|—||[ ]||ae||oe||( )||j||e||mid||'||?||!||;|| ||fl||1||2||3||4||5||6||7|
This English case lay was used in the past by Central Saint Martins (University of the Arts, London), as provided by Hi-Artz Press in 2012. It is fairly similar to that given by Lawrence Wallis in A Short History of the English Case Lay, in Print in Britain (Nov 1959), however St Martins has k where Wallis has thins, has thins where Wallis has hairs, and has ( ) where Wallis has k. The ae and oe boxes move one to the right, to allow [ ] beside ae, whereas Wallis has [ ] below the box for 7. The row above A B C etc is empty, whereas Wallis has £ / $ %.
Although Saint Martins and Wallis use an Ordinary Double case, with seven rows of boxes in the upper case section, the actual lay is very similar to H.W.Caslon's Improved Double of 1897, although that case has one less upper case row. Apart from that, Saint Martins has ffi then thins whereas Caslon has hairs then ffi, and puts thins where Saint Martins has mids. The Southern College of Art (c1970) used an identical lay to Saint Martins, but again in an Improved Double case, and also including ct, st, Qu, QU and en dash in some of the empty boxes. Note that neither Southern College of Art nor Saint Martins allocate any box for hair spacing.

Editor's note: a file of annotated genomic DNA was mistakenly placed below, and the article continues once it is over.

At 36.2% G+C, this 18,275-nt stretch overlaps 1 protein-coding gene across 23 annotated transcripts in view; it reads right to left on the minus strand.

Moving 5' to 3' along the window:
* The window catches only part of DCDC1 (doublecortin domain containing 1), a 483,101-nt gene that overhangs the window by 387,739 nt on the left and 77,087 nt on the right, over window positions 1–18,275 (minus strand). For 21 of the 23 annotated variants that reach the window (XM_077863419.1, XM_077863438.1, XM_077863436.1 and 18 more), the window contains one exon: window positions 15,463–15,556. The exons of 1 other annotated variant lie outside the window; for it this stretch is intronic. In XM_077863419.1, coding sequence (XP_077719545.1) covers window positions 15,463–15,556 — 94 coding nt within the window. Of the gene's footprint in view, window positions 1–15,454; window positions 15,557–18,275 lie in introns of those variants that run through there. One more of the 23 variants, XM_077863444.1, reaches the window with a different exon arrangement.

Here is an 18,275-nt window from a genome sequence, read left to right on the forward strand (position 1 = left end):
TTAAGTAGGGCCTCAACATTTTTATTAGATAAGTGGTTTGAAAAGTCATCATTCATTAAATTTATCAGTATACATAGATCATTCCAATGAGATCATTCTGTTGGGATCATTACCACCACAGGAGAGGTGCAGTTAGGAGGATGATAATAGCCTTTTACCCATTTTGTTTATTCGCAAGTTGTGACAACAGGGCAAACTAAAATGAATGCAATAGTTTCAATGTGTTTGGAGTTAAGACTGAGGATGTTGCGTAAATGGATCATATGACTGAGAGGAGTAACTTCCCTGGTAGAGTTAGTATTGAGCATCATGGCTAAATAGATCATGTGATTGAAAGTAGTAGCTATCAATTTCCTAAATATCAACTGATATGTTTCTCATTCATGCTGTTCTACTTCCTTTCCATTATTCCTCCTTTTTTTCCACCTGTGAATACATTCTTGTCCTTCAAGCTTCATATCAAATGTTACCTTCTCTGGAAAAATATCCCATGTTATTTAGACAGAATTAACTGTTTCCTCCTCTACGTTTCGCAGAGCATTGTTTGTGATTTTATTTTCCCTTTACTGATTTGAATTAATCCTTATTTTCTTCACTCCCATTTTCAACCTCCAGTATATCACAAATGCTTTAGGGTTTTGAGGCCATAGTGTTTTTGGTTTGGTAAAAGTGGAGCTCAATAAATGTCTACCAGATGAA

The — box is for em dashes. The case construction matches the Ordinary Double shown by Southward: Practical Printing(1882), Miller & Richard: Catalogue (1897), Stephenson, Blake & Co.: Printing Material & Machinery (1922) and Caslon: Printing Types & Materials (1925), etc. The style of case differs from the Improved Double cases of, for example, Southward with five upper case rows, or Sheffield with six rows.
|Earlier layout||Double Lay list||(No later layout)|
|Other empty cases|
ie with the boxes left blank
|Other type layouts|
ie with characters assigned to boxes
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